32. The method of claim 28, wherein the second CQI is determined by the UE by estimating interference in the at least one first subframe allocated to the serving base station and estimating interference in the at least one second subframe allocated to the at least one interfering base station.

33. The method of claim 28, wherein the at least one second subframe is determined based on an offset with respect to a subframe in which the second CQI is reported.

34. The method of claim 33, further comprising: sending signaling conveying the offset.

35. An apparatus for wireless communication, comprising:

means for sending to a user equipment (UE) upper layer signaling identifying a first set of subframes and a second set of subframes;
means for receiving a first channel quality indicator (CQI) and a second CQI from the UE, the first CQI being determined based on at least one first subframe allocated to a serving base station and having reduced or no interference from at least one interfering base station, and the second CQI being determined based on at least one second subframe allocated to the at least one interfering base station, wherein the first set of subframes includes the first subframe and the second set of subframes includes the second subframe; and
means for sending a transmission of data to the UE based on the first CQI, or the second CQI, or both.

36. The apparatus of claim 35, further comprising:

means for sending resource partitioning information conveying subframes allocated to the serving base station and subframes allocated to the at least one interfering base station.

37. The apparatus of claim 35, wherein the at least one second subframe is determined based on an offset with respect to a subframe in which the second CQI is reported.

38. An apparatus for wireless communication, comprising:

memory; and
at least one processor coupled to the memory and configured to: send to a user equipment (UE) upper layer signaling identifying a first set of subframes and a second set of subframes; receive a first channel quality indicator (CQI) and a second CQI from the UE, the first CQI being determined based on at least one first subframe allocated to a serving base station and having reduced or no interference from at least one interfering base station, and the second CQI being determined based on at least one second subframe allocated to the at least one interfering base station, wherein the first set of subframes includes the first subframe and the second set of subframes includes the second subframe, and send a transmission of data to the UE based on the first CQI, or the second CQI, or both.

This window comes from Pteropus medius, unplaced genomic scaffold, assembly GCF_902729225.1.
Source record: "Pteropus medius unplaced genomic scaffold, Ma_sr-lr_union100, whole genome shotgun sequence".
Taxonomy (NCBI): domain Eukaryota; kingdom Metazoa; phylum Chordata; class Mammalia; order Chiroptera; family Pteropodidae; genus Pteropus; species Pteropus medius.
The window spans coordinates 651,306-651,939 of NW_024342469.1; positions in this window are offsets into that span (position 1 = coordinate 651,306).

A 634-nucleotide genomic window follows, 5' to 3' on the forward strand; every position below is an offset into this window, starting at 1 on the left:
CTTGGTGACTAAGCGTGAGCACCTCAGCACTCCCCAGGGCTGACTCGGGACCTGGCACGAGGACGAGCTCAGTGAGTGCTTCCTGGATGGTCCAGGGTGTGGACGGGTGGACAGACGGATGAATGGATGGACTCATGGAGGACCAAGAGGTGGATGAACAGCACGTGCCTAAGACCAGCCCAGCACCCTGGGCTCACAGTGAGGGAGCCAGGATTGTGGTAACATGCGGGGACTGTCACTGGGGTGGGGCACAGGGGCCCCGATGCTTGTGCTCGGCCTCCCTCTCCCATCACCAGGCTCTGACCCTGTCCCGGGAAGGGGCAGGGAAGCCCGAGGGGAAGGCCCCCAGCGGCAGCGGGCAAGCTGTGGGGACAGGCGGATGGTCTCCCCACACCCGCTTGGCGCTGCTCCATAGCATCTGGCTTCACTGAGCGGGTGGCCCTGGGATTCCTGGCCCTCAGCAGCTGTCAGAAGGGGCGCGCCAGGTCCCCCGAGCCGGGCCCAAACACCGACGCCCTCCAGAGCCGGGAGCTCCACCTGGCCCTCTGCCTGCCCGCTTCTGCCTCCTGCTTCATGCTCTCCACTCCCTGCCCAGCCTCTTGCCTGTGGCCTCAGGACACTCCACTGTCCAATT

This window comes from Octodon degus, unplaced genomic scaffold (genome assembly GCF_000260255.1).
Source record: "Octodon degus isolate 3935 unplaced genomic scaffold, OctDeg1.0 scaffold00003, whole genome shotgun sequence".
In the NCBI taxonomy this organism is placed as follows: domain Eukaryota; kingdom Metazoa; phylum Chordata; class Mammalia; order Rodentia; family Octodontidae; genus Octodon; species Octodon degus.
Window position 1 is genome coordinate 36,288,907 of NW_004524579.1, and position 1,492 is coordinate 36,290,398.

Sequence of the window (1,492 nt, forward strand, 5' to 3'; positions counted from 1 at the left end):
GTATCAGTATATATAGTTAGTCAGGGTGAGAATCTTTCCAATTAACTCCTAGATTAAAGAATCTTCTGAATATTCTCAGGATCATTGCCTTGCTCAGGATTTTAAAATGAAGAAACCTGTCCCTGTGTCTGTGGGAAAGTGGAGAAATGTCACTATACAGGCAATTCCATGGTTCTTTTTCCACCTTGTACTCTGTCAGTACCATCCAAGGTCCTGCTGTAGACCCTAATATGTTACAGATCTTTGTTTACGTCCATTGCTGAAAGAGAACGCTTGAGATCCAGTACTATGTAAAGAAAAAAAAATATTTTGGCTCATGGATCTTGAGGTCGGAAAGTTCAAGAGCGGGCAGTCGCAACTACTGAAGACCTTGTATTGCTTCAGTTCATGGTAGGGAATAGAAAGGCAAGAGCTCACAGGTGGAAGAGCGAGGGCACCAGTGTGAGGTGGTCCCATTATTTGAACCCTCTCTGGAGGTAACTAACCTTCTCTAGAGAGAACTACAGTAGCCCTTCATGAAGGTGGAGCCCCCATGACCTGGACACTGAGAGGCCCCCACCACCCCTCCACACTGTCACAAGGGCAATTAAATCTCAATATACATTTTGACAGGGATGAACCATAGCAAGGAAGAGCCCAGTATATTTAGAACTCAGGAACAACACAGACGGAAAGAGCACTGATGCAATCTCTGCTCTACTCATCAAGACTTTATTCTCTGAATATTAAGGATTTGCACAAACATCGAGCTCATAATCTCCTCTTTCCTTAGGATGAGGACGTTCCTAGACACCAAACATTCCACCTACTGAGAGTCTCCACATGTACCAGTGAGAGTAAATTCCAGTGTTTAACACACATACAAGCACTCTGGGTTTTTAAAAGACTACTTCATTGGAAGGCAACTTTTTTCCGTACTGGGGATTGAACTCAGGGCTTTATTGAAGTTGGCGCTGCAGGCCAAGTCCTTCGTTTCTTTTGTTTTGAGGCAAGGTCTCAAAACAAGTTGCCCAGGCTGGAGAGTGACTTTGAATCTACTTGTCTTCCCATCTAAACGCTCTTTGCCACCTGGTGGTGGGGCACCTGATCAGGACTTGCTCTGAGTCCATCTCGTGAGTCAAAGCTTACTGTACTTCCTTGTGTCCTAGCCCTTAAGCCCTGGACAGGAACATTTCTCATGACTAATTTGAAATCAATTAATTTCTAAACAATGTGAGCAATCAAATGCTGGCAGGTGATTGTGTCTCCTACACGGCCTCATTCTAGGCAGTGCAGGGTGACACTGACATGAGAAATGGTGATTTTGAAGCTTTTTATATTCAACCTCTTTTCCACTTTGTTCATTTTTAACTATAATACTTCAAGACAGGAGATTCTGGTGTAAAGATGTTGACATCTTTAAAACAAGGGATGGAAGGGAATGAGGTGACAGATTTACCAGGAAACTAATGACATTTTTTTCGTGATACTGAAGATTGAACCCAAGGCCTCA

39. The apparatus of claim 38, wherein the at least one processor is configured to send resource partitioning information conveying subframes allocated to the serving base station and subframes allocated to the at least one interfering base station.

40. The apparatus of claim 38, wherein the at least one second subframe is determined based on an offset with respect to a subframe in which the second CQI is reported.

41. A non-transitory computer-readable medium comprising:

code for sending to a user equipment (UE) upper layer signaling identifying a first set of subframes and a second set of subframes;
code for causing at least one processor to receive a first channel quality indicator (CQI) and a second CQI from the UE, the first CQI being determined based on at least one first subframe allocated to a serving base station and having reduced or no interference from at least one interfering base station, and the second CQI being determined based on at least one second subframe allocated to the at least one interfering base station, wherein the first set of subframes includes the first subframe and the second set of subframes includes the second subframe; and
code for causing the at least one processor to send a transmission of data to the UE based on the first CQI, or the second CQI, or both.

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Patent History

Patent number: 10320550
Type: Grant
Filed: Aug 11, 2014
Date of Patent: Jun 11, 2019
Patent Publication Number: 20140348019
Assignee: QUALCOMM Incorporated (San Diego, CA)
Inventors: Alan Barbieri (San Diego, CA), Parag Arun Agashe (San Diego, CA), Aleksandar Damnjanovic (Del Mar, CA), Tingfang Ji (San Diego, CA), Tao Luo (San Diego, CA), Madhavan Srinivasan Vajapeyam (San Diego, CA), Yongbin Wei (San Diego, CA), Hao Xu (San Diego, CA), Taesang Yoo (San Diego, CA)
Primary Examiner: Jamaal Henson
Application Number: 14/456,916

Classifications

Current U.S. Class: Transmission Power Control Technique (455/522)
International Classification: H04L 5/00 (20060101); H04L 1/00 (20060101); H04W 24/08 (20090101); H04W 24/00 (20090101); H04W 28/16 (20090101);